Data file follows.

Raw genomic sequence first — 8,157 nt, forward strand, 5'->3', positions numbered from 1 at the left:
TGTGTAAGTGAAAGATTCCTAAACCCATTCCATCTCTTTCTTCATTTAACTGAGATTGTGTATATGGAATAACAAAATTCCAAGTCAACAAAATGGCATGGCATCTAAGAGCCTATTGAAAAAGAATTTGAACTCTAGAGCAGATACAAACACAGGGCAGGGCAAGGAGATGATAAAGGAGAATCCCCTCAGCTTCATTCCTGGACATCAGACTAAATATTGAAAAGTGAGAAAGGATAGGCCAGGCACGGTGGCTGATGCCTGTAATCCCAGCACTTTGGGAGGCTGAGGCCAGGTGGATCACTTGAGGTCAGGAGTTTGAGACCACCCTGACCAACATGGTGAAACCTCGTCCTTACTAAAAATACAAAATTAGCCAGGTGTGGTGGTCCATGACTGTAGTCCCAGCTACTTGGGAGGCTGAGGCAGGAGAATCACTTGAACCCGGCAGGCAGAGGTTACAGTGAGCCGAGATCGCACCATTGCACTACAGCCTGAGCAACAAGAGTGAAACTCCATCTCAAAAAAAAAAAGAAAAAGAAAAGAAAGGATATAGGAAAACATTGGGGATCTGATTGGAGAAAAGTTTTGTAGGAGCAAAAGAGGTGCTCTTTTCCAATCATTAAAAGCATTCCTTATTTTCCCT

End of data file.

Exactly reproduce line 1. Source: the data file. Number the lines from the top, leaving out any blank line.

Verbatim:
Raw genomic sequence first — 8,157 nt, forward strand, 5'->3', positions numbered from 1 at the left: